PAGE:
Today, the Washington Post ran an op-ed by a 25-year vet of the high school classroom titled “Teacher: Why I don’t want to assign Shakespeare anymore (even though he’s in the Common Core),” the climax of which was the provocative statement “I admit that this proposal, that we leave Shakespeare out of the English curriculum entirely, will offend many.”
Provocative, indeed. Consider me provoked.
OK, so … I usually let this kind of thing go.
But today, I don’t want to.
This writer-teacher has a right to her opinion, as incorrect and debilitating to her students as I find it to be. I admire her passion, as misguided as I believe it may be. I’m betting she’s a wonderful teacher, and her students feed off and benefit from that passion.
And I would never begin to say she doesn’t have the right to express that opinion. But voicing that opinion in the public square then opens one up to responses from the public in that square.
Here’s the deal: The teacher in question admits that she doesn’t want to teach Shakespeare because she “dislike(s) Shakespeare because of (her) own personal disinterest in reading stories written in an early form of the English language that (she) cannot always easily navigate.” OK, I accept that she can’t navigate Shakespeare (but please don’t blame it on the works’ use of “early” English because they don’t… they’re in early modern English). She wishes to teach “a WORLD of really exciting literature out there that better speaks to the needs of (her) very ethnically-diverse and wonderfully curious modern-day students.” I agree wholeheartedly.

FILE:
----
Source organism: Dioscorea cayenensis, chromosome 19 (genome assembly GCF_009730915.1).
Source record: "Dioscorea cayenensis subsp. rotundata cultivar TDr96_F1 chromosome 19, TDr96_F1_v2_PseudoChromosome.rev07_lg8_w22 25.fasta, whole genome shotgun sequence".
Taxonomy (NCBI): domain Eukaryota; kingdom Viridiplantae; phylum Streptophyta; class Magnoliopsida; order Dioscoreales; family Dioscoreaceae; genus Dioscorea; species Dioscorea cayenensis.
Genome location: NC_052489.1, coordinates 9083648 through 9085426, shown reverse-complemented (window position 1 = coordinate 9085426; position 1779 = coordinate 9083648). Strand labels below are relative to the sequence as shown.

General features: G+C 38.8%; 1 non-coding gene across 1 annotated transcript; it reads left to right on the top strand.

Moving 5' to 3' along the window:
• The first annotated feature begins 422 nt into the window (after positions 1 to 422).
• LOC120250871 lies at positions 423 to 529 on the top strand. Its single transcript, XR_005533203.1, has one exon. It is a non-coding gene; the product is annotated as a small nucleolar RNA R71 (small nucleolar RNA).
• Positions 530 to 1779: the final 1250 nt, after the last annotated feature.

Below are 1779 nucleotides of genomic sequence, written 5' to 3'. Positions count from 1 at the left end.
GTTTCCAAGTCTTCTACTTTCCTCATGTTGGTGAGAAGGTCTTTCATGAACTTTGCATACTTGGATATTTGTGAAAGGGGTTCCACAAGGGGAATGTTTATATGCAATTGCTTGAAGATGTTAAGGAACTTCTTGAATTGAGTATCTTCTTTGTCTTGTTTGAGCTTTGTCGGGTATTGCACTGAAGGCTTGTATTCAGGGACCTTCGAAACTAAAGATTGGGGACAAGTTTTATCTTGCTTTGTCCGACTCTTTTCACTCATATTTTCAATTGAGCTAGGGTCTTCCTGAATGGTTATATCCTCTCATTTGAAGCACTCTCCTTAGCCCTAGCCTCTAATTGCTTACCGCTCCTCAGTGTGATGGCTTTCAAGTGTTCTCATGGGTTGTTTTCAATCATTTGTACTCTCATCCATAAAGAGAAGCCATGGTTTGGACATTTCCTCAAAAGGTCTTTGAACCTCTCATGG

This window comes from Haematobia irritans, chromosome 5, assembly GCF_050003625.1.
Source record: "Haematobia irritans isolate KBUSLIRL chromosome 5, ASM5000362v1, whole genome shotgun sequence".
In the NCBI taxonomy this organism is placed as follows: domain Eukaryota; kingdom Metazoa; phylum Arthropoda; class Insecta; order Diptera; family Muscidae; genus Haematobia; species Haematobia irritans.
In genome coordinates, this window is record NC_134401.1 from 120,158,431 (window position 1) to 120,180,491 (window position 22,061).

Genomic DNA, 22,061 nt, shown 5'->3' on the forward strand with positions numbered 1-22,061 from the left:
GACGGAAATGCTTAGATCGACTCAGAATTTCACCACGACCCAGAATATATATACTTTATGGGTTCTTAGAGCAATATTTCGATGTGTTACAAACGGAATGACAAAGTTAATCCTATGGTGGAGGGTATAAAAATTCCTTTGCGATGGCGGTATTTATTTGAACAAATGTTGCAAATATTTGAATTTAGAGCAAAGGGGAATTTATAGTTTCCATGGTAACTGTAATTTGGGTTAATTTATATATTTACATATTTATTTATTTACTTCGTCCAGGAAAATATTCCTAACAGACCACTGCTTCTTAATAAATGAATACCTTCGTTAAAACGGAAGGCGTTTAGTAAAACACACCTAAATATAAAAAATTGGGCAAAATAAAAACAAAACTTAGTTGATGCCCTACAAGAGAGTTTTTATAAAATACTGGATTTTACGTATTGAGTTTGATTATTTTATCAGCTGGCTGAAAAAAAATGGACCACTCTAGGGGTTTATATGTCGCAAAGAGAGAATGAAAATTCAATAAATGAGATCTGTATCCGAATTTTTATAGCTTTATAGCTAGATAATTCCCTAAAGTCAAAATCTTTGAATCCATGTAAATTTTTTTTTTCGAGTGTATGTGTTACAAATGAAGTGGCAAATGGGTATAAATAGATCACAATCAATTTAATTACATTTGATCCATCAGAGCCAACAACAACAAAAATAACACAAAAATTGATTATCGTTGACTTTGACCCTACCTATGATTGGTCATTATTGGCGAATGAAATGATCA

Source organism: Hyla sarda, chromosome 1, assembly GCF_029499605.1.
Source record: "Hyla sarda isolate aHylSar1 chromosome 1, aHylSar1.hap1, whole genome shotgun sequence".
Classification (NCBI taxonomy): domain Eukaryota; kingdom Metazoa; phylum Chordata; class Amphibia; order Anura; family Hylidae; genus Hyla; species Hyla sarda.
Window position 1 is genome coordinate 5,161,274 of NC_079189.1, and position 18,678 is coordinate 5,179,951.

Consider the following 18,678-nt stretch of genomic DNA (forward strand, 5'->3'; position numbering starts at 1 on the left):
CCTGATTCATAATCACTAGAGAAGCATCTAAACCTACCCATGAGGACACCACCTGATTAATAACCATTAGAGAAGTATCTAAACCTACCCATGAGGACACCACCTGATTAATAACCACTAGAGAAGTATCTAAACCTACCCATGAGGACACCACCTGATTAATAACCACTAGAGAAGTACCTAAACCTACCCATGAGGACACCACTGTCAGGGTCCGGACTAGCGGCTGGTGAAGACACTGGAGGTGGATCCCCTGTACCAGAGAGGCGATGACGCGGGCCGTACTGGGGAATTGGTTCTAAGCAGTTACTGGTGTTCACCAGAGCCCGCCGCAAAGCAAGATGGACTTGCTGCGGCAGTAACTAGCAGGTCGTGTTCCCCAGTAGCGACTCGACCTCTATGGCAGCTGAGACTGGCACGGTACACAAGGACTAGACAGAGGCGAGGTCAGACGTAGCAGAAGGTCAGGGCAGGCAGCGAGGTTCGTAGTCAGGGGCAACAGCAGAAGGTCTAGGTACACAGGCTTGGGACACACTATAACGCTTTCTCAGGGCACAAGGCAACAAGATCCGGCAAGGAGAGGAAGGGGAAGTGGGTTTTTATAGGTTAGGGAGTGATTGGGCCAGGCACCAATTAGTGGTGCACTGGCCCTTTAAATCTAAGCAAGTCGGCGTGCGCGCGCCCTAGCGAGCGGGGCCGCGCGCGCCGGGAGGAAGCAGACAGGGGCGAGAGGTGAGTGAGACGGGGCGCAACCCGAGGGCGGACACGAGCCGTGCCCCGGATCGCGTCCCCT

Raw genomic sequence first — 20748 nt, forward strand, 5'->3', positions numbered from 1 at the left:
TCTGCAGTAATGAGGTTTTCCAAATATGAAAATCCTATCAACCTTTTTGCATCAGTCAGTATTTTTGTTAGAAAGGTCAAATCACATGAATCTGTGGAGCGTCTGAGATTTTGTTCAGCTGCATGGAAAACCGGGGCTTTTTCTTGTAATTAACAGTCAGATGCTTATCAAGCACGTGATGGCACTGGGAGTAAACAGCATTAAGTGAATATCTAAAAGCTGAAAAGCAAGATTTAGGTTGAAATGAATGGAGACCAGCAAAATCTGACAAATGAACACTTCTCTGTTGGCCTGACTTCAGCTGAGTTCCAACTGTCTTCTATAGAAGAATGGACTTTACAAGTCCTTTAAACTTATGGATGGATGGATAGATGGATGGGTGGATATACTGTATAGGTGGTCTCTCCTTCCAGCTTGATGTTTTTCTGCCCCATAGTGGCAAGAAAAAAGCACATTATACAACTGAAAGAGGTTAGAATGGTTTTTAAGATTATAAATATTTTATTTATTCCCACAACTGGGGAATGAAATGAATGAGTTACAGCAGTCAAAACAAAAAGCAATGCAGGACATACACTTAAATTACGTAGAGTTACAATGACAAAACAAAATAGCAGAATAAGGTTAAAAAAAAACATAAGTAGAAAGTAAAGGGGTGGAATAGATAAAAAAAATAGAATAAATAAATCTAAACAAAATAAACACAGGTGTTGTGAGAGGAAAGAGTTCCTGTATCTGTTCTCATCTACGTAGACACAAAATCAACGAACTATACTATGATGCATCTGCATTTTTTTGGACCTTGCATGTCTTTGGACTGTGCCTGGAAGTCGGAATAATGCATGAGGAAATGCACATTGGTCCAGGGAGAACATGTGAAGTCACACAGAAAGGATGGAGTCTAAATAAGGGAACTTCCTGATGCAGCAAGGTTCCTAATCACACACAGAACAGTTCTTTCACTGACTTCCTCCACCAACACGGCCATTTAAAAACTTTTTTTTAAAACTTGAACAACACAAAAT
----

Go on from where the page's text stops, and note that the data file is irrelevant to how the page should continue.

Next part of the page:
I have never said that Shakespeare should be taught to the exclusion of other authors from other times and other cultures. Never, nor would I ever. That would be stupid and dismissive of those cultures.
As dismissive as when she refers Shakespeare as “a long-dead, British guy…ONE (white) MAN,” and speaks of “mostly white” teachers (though she is willing to throw them the bone of being “respected”) who “(perhaps unwittingly) promote the notion that other cultural perspectives are less important.”
My response: “Ma’am, your own prejudices are showing.”
She wants to “leave Shakespeare out of the English curriculum entirely.”
My response: “How inclusive of you… very open-minded.”
You don’t like Shakespeare, that’s cool. I don’t like brussels sprouts. I know they’re good for me, but I can’t stand them. So I don’t eat them. You don’t like Shakespeare, fine… don’t teach it. I’m willing to bet there’s quite a bit of “emotional leakage” when you do teach it, so your students are going to be predisposed to not like it as well; with your passion, it would be hard not to have that effect.
So please, for those of us who love Shakespeare and who love teaching Shakespeare (thus sharing our love of Shakespeare with the students), stop teaching Shakespeare. If you’re so concerned about new “rights-of-passage (sic)” as opposed to rites-of-passage, do us all a favor and give your students the right of passing around your discussion of Shakespeare. You’re doing more damage than good.
Just don’t take away MY opportunity to bring Shakespeare to students. I know what I’m doing, and I do it because I love it, and I love it because those works do speak to all cultures (visit MIT’s Global Shakespeares and Shakespeare’s Globe [especially their Globe Player] for proof of that).